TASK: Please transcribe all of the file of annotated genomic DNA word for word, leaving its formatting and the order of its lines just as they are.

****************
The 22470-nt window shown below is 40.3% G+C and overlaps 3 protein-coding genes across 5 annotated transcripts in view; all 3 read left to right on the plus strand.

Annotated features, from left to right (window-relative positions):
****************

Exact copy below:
The 22470-nt window shown below is 40.3% G+C and overlaps 3 protein-coding genes across 5 annotated transcripts in view; all 3 read left to right on the plus strand.

Annotated features, from left to right (window-relative positions):